One notable example was Magecart’s attack on MyPillow. The initial infection was soon discovered and removed.

Magecart was able to infect the victim a second time by targeting JavaScript vulnerabilities in its customer service live chat software. British Airways is another example. In that incident, Magecart found its way in through the airline’s baggage claim information page.

2. The Trojan Horse

In this approach, hackers trick companies into installing Magecart themselves by hiding it in innocuous apps or code. While most companies’ IT departments are smart enough to forbid the installation of software that hasn’t been properly sourced or vetted, Magecart has had some success by hiding itself in GitHub projects.

In this case, the vulnerability the hackers exploit is entirely human. Sysadmins and programmers under pressure may not always take a close look at what’s in the code they’re utilizing, or they may put too much trust in software that has been reliable in the past but has not kept up with the current state of security technology, leaving it vulnerable to appropriation as a vehicle for hidden malware.

3. The Supply Chain Attack

Rather than target eCommerce companies directly, this method targets the third-party software these companies employ on their websites. This has the potential to infect countless sites being served by a single third-party provider. As such, it can be much harder to trace and identify the hack.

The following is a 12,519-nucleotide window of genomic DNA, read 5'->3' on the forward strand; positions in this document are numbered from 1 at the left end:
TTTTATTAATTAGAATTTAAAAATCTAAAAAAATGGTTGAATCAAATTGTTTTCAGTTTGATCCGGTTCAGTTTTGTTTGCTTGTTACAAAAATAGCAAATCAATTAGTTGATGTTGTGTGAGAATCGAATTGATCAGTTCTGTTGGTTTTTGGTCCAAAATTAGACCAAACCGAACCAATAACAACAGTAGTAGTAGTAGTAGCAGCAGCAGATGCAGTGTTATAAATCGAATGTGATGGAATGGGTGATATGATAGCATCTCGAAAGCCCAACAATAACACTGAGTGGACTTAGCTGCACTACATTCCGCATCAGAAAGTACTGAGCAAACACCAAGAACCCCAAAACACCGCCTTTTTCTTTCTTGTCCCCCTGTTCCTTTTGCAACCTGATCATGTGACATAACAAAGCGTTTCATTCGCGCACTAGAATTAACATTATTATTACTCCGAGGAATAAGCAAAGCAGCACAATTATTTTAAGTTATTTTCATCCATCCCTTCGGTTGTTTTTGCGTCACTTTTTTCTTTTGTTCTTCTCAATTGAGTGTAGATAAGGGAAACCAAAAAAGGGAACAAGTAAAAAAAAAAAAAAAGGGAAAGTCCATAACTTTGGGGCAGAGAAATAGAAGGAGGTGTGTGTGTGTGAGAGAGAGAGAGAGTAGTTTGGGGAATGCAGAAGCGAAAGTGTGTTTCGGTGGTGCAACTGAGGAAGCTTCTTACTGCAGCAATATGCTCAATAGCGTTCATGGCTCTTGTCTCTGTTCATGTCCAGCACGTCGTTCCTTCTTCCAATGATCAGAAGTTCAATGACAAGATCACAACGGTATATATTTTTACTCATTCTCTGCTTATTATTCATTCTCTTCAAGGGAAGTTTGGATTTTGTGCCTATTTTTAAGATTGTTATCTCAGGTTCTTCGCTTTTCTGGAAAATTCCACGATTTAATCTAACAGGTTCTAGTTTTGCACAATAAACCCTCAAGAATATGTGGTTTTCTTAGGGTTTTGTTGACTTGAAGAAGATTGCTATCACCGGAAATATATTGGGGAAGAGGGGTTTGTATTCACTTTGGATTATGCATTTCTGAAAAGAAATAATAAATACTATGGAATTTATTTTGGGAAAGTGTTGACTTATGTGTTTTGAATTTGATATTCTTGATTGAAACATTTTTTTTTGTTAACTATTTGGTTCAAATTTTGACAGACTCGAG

Because third-party software typically has permission to execute scripts on a client’s website, it can be used to circumvent any number of security measures that would stop external attacks.

Magecart was able to infect the France-based ad network Adverline. From that one breach, these hackers were able to plant their skimmers on at least 277 of Adverline’s websites.

Even more troubling is the fact that many third party software providers incorporate their own third-party solutions in their own software. Magecart was able to compromise the ad network Flashtalking, and while this did not result in a significant theft of credit card data, it is believed that Magecart would have been able to infect many of Flashtalking’s users, with no easy way to determine who or how many.

4. The Combination Hack

One of the more recent and significant Magecart attacks involved targeting as many Amazon S3 instances as hackers could locate.

Many Amazon S3 instances are improperly configured, and contain security gaps that Magecart can slip right through.

This attack combined elements of both the second and third methods. While not considered one of the “big three” Magecart attack methods, this new hack is worth noting for its combination of tactics.

The Life Cycle of a Magecart Attack

Let’s walk through what happens when an eCommerce site suffers a Magecart attack. While every Magecart attack shares commonalities in its fundamental concept, the details of the execution can vary considerably. However, we can sketch out an outline of what will typically occur.